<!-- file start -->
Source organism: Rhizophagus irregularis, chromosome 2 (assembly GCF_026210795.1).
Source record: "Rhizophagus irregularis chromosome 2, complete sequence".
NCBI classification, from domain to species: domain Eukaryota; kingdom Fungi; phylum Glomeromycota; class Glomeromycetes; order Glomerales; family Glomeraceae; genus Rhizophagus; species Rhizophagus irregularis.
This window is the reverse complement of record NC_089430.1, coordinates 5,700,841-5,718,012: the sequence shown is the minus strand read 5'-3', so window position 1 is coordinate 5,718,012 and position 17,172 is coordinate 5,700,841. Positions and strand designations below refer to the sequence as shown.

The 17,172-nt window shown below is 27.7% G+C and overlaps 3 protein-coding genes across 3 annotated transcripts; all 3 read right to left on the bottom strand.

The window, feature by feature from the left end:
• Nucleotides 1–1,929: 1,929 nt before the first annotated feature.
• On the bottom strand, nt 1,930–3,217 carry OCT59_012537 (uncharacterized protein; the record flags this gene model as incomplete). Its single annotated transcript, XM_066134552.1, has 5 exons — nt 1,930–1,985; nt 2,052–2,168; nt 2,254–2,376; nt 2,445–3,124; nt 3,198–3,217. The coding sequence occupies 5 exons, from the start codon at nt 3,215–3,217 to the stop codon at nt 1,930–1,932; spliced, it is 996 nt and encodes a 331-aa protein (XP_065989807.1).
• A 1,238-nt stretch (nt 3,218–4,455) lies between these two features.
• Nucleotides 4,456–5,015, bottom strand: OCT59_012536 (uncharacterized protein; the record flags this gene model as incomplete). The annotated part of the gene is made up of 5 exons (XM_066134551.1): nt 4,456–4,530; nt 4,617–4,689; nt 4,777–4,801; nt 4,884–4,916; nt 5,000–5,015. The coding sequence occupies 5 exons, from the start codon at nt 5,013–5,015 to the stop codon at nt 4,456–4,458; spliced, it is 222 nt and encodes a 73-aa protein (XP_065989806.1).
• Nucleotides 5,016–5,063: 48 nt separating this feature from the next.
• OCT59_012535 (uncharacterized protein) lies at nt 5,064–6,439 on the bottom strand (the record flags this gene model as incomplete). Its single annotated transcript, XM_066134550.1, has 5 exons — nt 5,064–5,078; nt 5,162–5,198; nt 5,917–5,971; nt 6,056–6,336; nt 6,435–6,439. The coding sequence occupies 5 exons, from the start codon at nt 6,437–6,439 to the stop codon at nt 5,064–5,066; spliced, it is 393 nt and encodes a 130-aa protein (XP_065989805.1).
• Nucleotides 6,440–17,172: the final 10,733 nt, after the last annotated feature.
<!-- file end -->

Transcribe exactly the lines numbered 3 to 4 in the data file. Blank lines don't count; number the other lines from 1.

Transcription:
NCBI classification, from domain to species: domain Eukaryota; kingdom Fungi; phylum Glomeromycota; class Glomeromycetes; order Glomerales; family Glomeraceae; genus Rhizophagus; species Rhizophagus irregularis.
This window is the reverse complement of record NC_089430.1, coordinates 5,700,841-5,718,012: the sequence shown is the minus strand read 5'-3', so window position 1 is coordinate 5,718,012 and position 17,172 is coordinate 5,700,841. Positions and strand designations below refer to the sequence as shown.